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March 22-28, 2006

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George Cleve

Roman à Cleve: Mozart got the workout he deserves from Maestro George Cleve.

Mining Mozart

Symphony Silicon Valley and conductor George Cleve gave Opera San José's best voices a workout in Mozart program

By Scott MacClelland


AN ALL-MOZART program by Symphony Silicon Valley last weekend was an unabashed infomercial for Opera San José's up-coming production of Don Giovanni. It not only featured 10 singers from OSJ's stable of talented artists but also opened with the overture and two arias from that very opera. The culminating high point of three SSV programs celebrating Mozart, however, was the Requiem in D Minor, the self-made monument to the life of arguably the best-loved of all classical composers.

Indeed, the work is as full of life itself as any Mozart wrote, and such was the spirit of the symphony's performance Sunday afternoon at the California Theatre, when George Cleve conducted and the combined SSV Chorale and San Jose State University Concert Choir sang.

Yet, the work is so top-heavy with choruses as to leave one wondering if Mozart would not have made some significant modifications before delivering it to its patron. (At his death, he had completed only the first movement, leaving most of the rest as work-in-progress.) Compared with the large symphonic mass settings that Haydn composed in the years following Mozart's death, the requiem seems strangely unbalanced. The orchestra, more accompanist than equal partner, is denied its high winds and horns, and gives its prominent solos to bassoon and trombone. Further, by loading the choruses with Bach-like counterpoint, Mozart delivers a thick-textured solemnity throughout.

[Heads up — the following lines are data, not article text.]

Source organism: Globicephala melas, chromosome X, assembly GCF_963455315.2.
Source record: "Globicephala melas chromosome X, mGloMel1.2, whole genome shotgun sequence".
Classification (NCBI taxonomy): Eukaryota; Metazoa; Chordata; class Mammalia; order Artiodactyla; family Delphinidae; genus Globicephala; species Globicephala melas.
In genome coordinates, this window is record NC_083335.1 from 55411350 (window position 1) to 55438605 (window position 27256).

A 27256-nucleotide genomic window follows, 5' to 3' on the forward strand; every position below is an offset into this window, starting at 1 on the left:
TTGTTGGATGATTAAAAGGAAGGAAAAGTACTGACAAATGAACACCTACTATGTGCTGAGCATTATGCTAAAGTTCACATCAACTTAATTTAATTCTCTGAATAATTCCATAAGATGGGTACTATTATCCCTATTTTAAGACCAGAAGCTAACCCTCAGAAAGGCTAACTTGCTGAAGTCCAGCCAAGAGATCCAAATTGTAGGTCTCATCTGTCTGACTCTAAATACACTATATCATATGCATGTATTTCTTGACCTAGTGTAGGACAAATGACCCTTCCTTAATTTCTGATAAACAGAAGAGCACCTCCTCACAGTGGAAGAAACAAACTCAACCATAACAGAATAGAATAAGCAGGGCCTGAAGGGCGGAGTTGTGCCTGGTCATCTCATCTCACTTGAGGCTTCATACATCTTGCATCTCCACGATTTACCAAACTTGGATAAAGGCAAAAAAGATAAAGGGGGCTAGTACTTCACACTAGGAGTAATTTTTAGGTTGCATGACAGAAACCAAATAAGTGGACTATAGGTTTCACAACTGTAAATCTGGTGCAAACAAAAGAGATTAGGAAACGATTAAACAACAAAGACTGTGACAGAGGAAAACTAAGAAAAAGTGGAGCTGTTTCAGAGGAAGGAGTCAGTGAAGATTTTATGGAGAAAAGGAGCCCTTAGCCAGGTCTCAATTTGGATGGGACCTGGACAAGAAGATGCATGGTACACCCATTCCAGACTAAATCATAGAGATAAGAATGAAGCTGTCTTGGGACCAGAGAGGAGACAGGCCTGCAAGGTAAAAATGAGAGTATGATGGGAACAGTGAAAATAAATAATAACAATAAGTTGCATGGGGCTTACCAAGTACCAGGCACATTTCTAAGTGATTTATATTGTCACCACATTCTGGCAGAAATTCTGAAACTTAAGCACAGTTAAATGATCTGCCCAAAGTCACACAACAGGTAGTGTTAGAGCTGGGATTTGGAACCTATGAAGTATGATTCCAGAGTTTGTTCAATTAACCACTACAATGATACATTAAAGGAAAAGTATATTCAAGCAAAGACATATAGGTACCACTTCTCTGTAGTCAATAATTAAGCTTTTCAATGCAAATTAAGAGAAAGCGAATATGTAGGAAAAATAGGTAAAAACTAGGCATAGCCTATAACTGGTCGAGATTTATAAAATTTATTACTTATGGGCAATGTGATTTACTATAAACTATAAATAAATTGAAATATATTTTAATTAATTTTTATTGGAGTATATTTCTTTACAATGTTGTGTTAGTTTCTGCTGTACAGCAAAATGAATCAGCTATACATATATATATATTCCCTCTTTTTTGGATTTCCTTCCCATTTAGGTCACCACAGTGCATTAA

Performances of the work in recent decades have ranged from full-bodied grandeur to sharply edged drama. Cleve tended toward the former; had he favored the latter, in pace and dynamics, the choral episodes might have stood out more vividly, one against the other. The solo quartet—which gets short shrift in the piece—was Deborah Berioli, Michelle Detwiler, Adam Flowers and Kirk Eichelberger. Chorus and chorale director Elena Sharkova provided Cleve with responsive, polished and room-filling forces. (At the requiem's conclusion, Cleve hushed down the final chord and slipped seamlessly into that tiny miracle from Mozart's last year, Ave verum corpus.)

The arias from Don Giovanni were followed by scenes from The Magic Flute. For the former, tenor Christopher Bengochea stood statuelike in Don Ottavio's "Dalla sua pace," but he put all the expression and color on the voice to excellent effect. Soprano Janelle Laurenti added more facial expressions and physicality to Donna Elvira's "In quali eccesi."

In Flute, sporting a stronger low register, soprano Lori Decter personalized Pamina's lament, "Ach, ich f¸hls." The final scene of Act 2 featured bass Carlos Aguilar and tenor Flowers as the two armed men intoning to the old Lutheran chorale tune "Ach, Gott, von Himmel sieh' darein," in counterpoint to Bachian textures in the orchestra. In turn, Bengochea and Decter joined them, and Cleve immediately followed with the deeply-felt ceremonial (Masonic) prelude to Act 2.

At this concert, Symphony Silicon Valley announced its 2006-07 season. Seven programs, starting in September, will feature guest conductors Emil de Cou, Martin West, Gregory Vajda, Joseph Silverstein, Leslie Dunner and William Boughton. Prominent soloists include cellist Gary Hoffman, pianist Jon Nakamatsu and violinist/composer Mark O'Connor. Jennifer Higdon's outstanding Concerto for Orchestra of 2002, Shostakovich's Cello Concerto no. 1 and O'Connor's Auld Brass Fiddle Concerto will complement plenty of familiar fare.


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